FDA Accepts BLA and Grants Priority Review for Roche’s Immunotherapy
The US Food and Drug Administration (FDA) has accepted Roche’s biologics license application (BLA) and granted priority review for atezolizumab for treating locally advanced or metastatic urothelial carcinoma (mUC) in patients who had disease progression during or following platinum-based chemotherapy in the metastatic setting, or whose disease worsened within 12 months of receiving platinum-based chemotherapy before surgery or after surgery. Urothelial carcinoma accounts for 90% of all bladder cancers.
A priority review designation is granted to medicines that the FDA has determined to have the potential to provide significant improvements in the safety and effectiveness of the treatment, prevention or diagnosis of a serious disease. Atezolizumab was granted breakthrough therapy designation by the FDA in May 2014 for the treatment of people whose metastatic bladder cancer expresses the protein PD-L1 (programmed death ligand-1). Breakthrough therapy designation is designed to expedite the development and review of medicines intended to treat serious or life-threatening diseases and to help ensure that people have access to them through FDA approval as soon as possible. The FDA will make a decision on approval by September 12, 2016. Atezolizumab is also being studied in a number of other cancers.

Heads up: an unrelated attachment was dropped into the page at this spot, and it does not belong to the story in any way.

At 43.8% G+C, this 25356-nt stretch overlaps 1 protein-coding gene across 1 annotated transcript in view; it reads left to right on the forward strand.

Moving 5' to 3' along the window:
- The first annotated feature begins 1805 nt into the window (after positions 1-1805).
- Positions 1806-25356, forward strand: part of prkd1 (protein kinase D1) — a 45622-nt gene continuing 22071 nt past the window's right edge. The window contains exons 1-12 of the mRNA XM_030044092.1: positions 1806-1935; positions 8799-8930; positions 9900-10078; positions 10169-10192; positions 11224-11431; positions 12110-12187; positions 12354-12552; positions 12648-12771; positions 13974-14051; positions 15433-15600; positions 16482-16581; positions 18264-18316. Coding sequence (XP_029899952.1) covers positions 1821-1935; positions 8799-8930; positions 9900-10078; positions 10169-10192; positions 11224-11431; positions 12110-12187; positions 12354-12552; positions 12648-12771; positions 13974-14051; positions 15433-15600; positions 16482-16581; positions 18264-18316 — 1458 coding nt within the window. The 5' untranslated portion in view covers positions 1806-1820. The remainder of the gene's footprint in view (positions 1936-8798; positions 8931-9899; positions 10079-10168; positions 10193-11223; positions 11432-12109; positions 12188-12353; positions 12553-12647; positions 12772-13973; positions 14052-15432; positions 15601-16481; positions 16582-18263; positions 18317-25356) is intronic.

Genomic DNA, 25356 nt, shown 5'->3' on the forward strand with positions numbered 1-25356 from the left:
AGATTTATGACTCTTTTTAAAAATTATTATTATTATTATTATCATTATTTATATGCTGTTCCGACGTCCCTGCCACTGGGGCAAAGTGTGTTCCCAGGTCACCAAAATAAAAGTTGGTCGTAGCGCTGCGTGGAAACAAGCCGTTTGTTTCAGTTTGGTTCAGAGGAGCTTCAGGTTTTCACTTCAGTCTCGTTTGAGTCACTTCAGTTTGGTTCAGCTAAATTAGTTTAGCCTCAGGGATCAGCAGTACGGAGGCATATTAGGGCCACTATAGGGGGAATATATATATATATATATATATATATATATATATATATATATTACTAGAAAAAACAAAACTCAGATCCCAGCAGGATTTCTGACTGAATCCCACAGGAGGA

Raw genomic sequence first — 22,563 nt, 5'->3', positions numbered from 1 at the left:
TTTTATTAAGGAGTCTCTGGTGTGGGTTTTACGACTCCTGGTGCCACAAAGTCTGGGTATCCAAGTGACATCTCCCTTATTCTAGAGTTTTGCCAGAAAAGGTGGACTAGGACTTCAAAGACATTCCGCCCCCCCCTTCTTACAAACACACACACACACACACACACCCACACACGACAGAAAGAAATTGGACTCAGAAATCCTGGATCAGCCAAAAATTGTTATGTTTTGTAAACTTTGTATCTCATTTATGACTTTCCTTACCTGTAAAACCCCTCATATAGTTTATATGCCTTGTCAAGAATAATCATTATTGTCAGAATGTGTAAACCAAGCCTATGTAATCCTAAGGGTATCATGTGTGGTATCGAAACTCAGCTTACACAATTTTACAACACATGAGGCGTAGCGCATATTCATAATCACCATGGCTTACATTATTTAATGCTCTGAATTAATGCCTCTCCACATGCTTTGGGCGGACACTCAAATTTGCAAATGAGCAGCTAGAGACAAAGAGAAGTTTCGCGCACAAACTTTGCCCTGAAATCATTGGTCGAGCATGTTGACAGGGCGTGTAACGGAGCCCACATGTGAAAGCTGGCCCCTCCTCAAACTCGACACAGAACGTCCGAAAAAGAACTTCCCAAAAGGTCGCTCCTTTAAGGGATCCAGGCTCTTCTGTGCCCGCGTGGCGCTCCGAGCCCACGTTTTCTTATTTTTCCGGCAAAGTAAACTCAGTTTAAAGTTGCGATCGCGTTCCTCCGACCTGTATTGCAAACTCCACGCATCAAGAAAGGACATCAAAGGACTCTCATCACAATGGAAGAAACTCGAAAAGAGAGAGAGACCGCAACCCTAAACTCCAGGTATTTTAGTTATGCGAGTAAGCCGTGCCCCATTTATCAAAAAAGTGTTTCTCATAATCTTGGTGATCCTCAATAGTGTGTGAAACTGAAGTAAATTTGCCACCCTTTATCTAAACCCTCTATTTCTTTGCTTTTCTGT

Atezolizumab is an investigational monoclonal antibody designed to bind with a protein called programmed death ligand-1 (PD-L1). Atezolizumab is designed to directly bind to PD-L1 expressed on tumor cells and tumor-infiltrating immune cells, blocking its interactions with PD-1 and B7.1 receptors. By inhibiting PD-L1, atezolizumab may enable the activation of T cells. Atezolizumab may also affect normal cells.